I don't know how much they are getting paid now, but I assume it isn't that bad. What these people are saying is they want to be paid the big bucks. And all I'm saying is, why do they think their job is so much better then what other people put in?

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Cibressus    100
The thing about voice actors is thiers a million other people in the world that sound or can sound just like them. it takes no real skill. fire the bastards and hire someone who will do it for $200 less.

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Sandman    2210
Quote:
Original post by BobV
An A list actor can sell a picture. You know that if you have 'tom cruise' you will make at least X amount because of his fan base alone. In movie goers minds they think, hmm if this actor did this movie, then it must be good. Because of these facts, the demand is very high and they make special consessions to get these big names. In a TV series that is making a lot of money, it could have serious impacts to change up actors/voice actors, once the show becomes popular, these actors can begin bargin for higher wages.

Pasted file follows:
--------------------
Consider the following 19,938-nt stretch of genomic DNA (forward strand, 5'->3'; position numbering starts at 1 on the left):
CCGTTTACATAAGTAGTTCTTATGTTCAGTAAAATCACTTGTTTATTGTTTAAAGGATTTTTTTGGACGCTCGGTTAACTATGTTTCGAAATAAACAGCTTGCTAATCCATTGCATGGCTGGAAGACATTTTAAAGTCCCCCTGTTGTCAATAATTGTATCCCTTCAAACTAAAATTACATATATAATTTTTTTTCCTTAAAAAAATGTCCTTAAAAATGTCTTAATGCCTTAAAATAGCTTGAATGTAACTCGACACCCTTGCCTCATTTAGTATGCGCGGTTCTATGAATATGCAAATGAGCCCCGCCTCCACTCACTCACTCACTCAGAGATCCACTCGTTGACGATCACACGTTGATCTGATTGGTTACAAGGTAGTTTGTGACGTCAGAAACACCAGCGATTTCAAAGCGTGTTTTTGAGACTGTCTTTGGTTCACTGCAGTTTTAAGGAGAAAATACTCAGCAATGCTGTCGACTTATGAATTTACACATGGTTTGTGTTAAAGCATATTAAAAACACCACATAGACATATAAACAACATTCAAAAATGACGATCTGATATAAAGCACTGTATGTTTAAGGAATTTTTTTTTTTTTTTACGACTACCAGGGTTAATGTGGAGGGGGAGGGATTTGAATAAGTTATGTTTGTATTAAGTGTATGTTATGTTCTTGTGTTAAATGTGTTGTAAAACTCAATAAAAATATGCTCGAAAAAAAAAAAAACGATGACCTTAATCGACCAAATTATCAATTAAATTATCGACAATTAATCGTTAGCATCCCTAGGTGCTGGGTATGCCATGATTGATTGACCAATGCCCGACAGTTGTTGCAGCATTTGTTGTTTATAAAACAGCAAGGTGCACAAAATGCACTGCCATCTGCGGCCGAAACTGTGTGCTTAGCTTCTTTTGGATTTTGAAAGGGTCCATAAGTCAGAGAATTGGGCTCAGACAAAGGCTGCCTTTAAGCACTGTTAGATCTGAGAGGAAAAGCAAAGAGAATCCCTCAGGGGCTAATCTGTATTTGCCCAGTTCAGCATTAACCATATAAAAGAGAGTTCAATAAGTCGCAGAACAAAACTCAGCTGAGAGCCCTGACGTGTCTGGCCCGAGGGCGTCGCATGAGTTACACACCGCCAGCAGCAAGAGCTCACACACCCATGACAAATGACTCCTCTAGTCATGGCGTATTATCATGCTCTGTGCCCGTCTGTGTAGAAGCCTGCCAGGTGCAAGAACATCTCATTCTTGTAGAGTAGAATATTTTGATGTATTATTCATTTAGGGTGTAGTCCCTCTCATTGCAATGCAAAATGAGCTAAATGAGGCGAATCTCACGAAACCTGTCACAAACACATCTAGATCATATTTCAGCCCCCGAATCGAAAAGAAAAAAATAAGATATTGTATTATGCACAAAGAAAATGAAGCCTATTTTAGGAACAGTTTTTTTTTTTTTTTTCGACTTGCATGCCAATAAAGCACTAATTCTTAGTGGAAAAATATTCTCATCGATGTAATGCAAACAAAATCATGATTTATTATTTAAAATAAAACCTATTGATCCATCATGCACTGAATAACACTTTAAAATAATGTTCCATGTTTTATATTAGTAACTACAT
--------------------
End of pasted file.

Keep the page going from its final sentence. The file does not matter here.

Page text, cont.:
You don't see people going out and buying Halo because they thought the guy who did the voice over was amazing. I'll even use a game that relies pretty heavy on voice acting for an example; KOTOR. That game wouldn't be nearly as good without the voices, but I didn't pay any attention to who did it. So if the lead programmer did the voice for all the wookies or 'tom cruise' did them would make little difference to me. Though, I will agree, that it was a key element and you do want talented people doing it. Yet there are other games that voice acting plays very little. In these cases, I see a flat fee would suffice.


I don't think that's necessarily true. Voice acting could be used to market a game, it just very rarely is. Even in games like GTA:VC where they have plenty of well known actors doing the voices, the game sold more on it's own merits and the merits of it's predecessors, rather than on the merits of the voice acting cast.

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monkey8751    388